All Title Author
Keywords Abstract

ISRN AIDS  2013 

Improvements in Immune Function and Activation with 48-Week Darunavir/Ritonavir-Based Therapy: GRACE Substudy

DOI: 10.1155/2013/358294

Full-Text   Cite this paper   Add to My Lib


Objective. During the course of HIV infection, progressive immune deficiency occurs. The aim of this prospective substudy was to evaluate the recovery of functional immunity in a subset of patients from the GRACE (Gender, Race, And Clinical Experience) study treated with a DRV/r-based regimen. Methods. The recovery of functional immunity with a darunavir/ritonavir-based regimen was assessed in a subset of treatment-experienced, HIV-1 infected patients from the GRACE study. Results. 19/32 patients (59%) enrolled in the substudy were virologically suppressed (<50 copies/mL). In these patients, median (range) CD4+ cell count increased from 222 (2, 398) cells/mm3 at baseline to 398 (119, 812) cells/mm3 at Week 48. CD8+% decreased significantly from baseline to Week 48 ( ). Proliferation of CD4+ lymphocytes in response to CD3+/CD28+, phytohemagglutinin, and pokeweed was significantly increased ( ) by Week 12. Proliferation in response to Candida and tetanus was significantly increased by Week 48 ( and , resp.). Staphylococcal enterotoxin B-stimulated tumor necrosis factor-alpha and interleukin-2 in CD4+ cells was significantly increased by Week 12 ( ) and Week 48 ( ), respectively. Conclusions. Darunavir/ritonavir-based therapy demonstrated improvements in CD4+ cell recovery and association with progressive functional immune recovery over 48 weeks. This trial is registered with NCT00381303. 1. Introduction During the course of HIV-1 infection, multifactorial T-lymphocyte (T-cell)-mediated mechanisms contribute to the progressive loss of host immune function [1–5]. In infected individuals, immune dysregulation occurs early and is characterized by a decrease in CD4+ cell count, a concurrent rise in CD8+ cells, a progressive decline in the CD4+/CD8+ ratio, and defective thymocyte proliferation [6]. During late-stage disease, loss of T-cell homeostasis also occurs [7, 8]. T cells are chronically activated throughout the course of HIV infection, as indicated by an increase in the expression of the antigens Ki67, CD38, and human leukocyte antigen (HLA)-DR, with CD38 recognized as the most reliable marker of immune activation [1–3, 5, 9]. Immune activation provides the virus with a steady pool of target cells and has been linked with increased polyclonal T-cell proliferation and turnover, as well as increases in the apoptotic marker CD95 [10–13] and activation-induced cell death [12, 14–16]. Concomitant with the decline of CD4 cells in the peripheral blood, the frequency of the CD4+ CD28 null subset increases with disease progression and eventual progression to


[1]  L. Kestens, G. Vanham, C. Vereecken et al., “Selective increase of activation antigens HLA-DR and CD38 on CD4+ CD45RO+ T lymphocytes during HIV-1 infection,” Clinical and Experimental Immunology, vol. 95, no. 3, pp. 436–441, 1994.
[2]  M. Levacher, F. Hulstaert, S. Tallet, S. Ullery, J. J. Pocidalo, and B. A. Bach, “The significance of activation markers on CD8 lymphocytes in human immunodeficiency syndrome: staging and prognostic value,” Clinical and Experimental Immunology, vol. 90, no. 3, pp. 376–382, 1992.
[3]  J. V. Giorgi, H.-N. Ho, K. Hirji et al., “CD8+ lymphocyte activation at human immunodeficiency virus type 1 seroconversion: development of HLA-DR+ CD38- CD8+ cells is associated with subsequent stable CD4+ cell levels,” Journal of Infectious Diseases, vol. 170, no. 4, pp. 775–781, 1994.
[4]  S. A. Klein, J. M. Dobmeyer, T. S. Dobmeyer et al., “Demonstration of the Th1 to Th2 cytokine shift during the course of HIV-1 infection using cytoplasmic cytokine detection on single cell level by flow cytometry,” AIDS, vol. 11, no. 9, pp. 1111–1118, 1997.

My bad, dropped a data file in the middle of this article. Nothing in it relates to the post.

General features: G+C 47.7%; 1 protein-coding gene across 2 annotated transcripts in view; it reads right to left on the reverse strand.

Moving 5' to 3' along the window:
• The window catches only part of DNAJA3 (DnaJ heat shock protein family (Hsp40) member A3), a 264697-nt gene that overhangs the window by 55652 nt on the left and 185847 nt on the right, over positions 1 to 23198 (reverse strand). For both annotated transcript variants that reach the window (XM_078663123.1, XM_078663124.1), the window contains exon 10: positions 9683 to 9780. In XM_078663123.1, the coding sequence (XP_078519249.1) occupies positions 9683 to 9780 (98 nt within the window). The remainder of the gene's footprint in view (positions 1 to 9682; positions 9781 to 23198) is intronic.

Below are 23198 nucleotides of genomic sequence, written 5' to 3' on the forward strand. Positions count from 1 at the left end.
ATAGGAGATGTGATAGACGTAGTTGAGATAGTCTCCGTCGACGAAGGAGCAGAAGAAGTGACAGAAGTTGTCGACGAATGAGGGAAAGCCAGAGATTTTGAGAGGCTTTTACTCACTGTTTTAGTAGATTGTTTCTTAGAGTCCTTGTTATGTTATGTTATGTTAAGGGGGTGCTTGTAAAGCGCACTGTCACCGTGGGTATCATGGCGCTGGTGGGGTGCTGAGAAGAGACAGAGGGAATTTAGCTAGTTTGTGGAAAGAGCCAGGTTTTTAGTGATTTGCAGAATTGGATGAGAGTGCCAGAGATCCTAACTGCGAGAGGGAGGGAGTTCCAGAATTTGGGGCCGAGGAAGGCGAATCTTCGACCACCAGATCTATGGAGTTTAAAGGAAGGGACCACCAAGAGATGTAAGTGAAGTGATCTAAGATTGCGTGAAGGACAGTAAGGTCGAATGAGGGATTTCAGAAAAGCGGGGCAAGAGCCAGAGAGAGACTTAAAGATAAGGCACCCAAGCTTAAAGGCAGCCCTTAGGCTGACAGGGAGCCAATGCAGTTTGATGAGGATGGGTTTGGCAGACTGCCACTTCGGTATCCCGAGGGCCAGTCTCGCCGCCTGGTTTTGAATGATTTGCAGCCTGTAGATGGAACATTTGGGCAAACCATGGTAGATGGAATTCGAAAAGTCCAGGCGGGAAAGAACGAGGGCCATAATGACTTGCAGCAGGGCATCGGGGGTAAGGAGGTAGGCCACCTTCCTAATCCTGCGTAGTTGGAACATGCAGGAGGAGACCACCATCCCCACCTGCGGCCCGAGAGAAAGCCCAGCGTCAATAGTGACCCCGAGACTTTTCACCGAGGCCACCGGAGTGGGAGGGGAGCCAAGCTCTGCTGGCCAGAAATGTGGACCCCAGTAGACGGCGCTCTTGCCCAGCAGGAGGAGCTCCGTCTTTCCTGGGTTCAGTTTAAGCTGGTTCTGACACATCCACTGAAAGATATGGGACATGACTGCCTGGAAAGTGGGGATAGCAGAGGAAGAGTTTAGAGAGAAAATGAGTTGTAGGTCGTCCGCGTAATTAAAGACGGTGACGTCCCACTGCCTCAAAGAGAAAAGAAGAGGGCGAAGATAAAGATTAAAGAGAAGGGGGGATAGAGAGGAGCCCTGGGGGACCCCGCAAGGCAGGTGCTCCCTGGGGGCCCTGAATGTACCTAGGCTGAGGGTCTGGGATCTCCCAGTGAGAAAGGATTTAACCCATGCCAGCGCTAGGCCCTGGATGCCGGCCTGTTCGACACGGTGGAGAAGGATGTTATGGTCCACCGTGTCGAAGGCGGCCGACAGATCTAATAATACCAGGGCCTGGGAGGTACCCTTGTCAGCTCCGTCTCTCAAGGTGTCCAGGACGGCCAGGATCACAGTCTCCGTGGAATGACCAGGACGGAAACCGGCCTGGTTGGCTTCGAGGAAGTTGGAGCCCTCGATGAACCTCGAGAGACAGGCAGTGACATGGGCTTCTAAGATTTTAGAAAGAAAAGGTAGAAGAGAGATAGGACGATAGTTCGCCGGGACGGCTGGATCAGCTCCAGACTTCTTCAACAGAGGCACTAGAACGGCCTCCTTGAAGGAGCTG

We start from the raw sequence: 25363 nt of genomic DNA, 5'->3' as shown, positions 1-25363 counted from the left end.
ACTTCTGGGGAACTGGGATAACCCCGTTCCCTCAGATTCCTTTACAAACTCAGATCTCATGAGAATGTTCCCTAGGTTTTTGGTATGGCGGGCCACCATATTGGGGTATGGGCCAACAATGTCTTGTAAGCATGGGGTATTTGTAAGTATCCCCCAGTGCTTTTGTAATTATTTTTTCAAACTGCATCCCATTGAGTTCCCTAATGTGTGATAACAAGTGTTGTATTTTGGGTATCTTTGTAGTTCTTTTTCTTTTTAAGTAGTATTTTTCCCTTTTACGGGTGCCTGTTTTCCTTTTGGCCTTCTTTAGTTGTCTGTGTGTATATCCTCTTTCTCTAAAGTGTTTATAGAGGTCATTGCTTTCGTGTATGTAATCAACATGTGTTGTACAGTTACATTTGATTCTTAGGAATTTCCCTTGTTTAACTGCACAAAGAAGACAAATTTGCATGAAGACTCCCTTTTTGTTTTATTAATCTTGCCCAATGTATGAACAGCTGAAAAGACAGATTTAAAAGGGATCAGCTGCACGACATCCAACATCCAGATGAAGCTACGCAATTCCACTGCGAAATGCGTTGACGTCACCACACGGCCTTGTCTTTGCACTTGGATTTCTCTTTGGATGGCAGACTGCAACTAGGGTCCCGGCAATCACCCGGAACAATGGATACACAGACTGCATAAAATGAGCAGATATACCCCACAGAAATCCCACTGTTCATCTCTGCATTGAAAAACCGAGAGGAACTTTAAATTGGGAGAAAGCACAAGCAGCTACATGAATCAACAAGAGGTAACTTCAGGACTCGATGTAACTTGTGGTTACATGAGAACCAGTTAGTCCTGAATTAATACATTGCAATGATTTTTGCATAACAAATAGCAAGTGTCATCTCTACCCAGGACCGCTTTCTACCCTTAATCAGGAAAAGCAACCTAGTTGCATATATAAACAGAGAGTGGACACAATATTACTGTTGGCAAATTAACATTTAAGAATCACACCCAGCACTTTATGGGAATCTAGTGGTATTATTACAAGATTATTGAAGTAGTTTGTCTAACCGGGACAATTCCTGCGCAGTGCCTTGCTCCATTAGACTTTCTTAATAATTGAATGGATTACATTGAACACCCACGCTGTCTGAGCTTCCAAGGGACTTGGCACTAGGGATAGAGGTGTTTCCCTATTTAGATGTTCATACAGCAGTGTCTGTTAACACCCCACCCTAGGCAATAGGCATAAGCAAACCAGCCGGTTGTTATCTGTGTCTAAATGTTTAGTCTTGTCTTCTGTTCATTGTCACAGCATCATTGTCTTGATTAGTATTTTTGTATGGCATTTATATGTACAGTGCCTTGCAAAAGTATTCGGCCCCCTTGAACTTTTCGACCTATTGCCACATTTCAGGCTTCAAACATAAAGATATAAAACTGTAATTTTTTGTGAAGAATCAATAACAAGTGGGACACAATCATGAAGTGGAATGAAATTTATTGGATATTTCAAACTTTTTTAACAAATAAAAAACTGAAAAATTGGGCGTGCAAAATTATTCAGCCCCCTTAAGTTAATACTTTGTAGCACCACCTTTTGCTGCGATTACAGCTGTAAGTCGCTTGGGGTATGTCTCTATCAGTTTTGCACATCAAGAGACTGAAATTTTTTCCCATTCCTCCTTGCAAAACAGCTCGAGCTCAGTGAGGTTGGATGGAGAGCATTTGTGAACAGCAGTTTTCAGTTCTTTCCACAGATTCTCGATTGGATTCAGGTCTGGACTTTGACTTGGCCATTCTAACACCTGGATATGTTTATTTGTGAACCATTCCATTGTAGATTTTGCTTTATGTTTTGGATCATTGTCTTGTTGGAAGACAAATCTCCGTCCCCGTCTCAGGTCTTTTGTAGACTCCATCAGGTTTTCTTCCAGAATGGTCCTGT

[5]  Z. Liu, W. G. Cumberland, L. E. Hultin, H. E. Prince, R. Detels, and J. V. Giorgi, “Elevated CD38 antigen expression on CD8+ T cells Is a stronger marker for the risk of chronic HIV disease progression to AIDS and death in the multicenter AIDS Cohort study than CD4+ cell count, soluble immune activation markers, or combinations of HLA-DR and CD38 expression,” Journal of Acquired Immune Deficiency Syndromes and Human Retrovirology, vol. 16, no. 2, pp. 83–92, 1997.
[6]  M.-L. Dion, J.-F. Poulin, R. Bordi et al., “HIV infection rapidly induces and maintains a substantial suppression of thymocyte proliferation,” Immunity, vol. 21, no. 6, pp. 757–768, 2004.
[7]  A. Landay, B. Ohlsson-Wilhelm, and J. V. Giorgi, “Application of flow cytometry to the study of HIV infection,” AIDS, vol. 4, no. 6, pp. 479–497, 1990.
[8]  J. B. Margolick, A. Munoz, A. D. Donnenberg, et al., “Failure of T-cell homeostasis preceding AIDS in HIV-1 infection. The Multicenter AIDS Cohort study,” Nature Medicine, vol. 1, no. 7, pp. 674–680, 1995.
[9]  L. Kestens, G. Vanham, P. Gigase et al., “Expression of activation antigens, HLA-DR and CD38, on CD8 lymphocytes during HIV-1 infection,” AIDS, vol. 6, no. 8, pp. 793–797, 1992.
[10]  V. Appay, J. R. Almeida, D. Sauce, B. Autran, and L. Papagno, “Accelerated immune senescence and HIV-1 infection,” Experimental Gerontology, vol. 42, no. 5, pp. 432–437, 2007.
[11]  S. P. Aries, B. Schaaf, C. Muller, R. H. Dennin, and K. Dalhoff, “Fas (CD95) expression on CD4+ T cells from HIV-infected patients increases with disease progression,” Journal of Molecular Medicine, vol. 73, no. 12, pp. 591–593, 1995.
[12]  T. H. Mogensen, J. Melchjorsen, C. S. Larsen, and S. R. Paludan, “Innate immune recognition and activation during HIV infection,” Retrovirology, vol. 7, article 54, 2010.
[13]  M. E. Peter, A. Ehret, C. Berndt, and P. H. Krammer, “AIDS and the death receptors,” British Medical Bulletin, vol. 53, no. 3, pp. 604–616, 1997.
[14]  Z. Bentwich, A. Kalinkovich, Z. Weisman, and Z. Grossman, “Immune activation in the context of HIV infection,” Clinical and Experimental Immunology, vol. 111, no. 1, pp. 1–2, 1998.
[15]  Z. Grossman, M. Meier-Schellersheim, W. E. Paul, and L. J. Picker, “Pathogenesis of HIV infection: what the virus spares is as important as what it destroys,” Nature Medicine, vol. 12, no. 3, pp. 289–295, 2006.
[16]  M. D. Hazenberg, D. Hamann, H. Schuitemaker, and F. Miedema, “T cell depletion in HIV-1 infection: how CD4+ T cells go out of stock,” Nature Immunology, vol. 1, no. 4, pp. 285–289, 2000.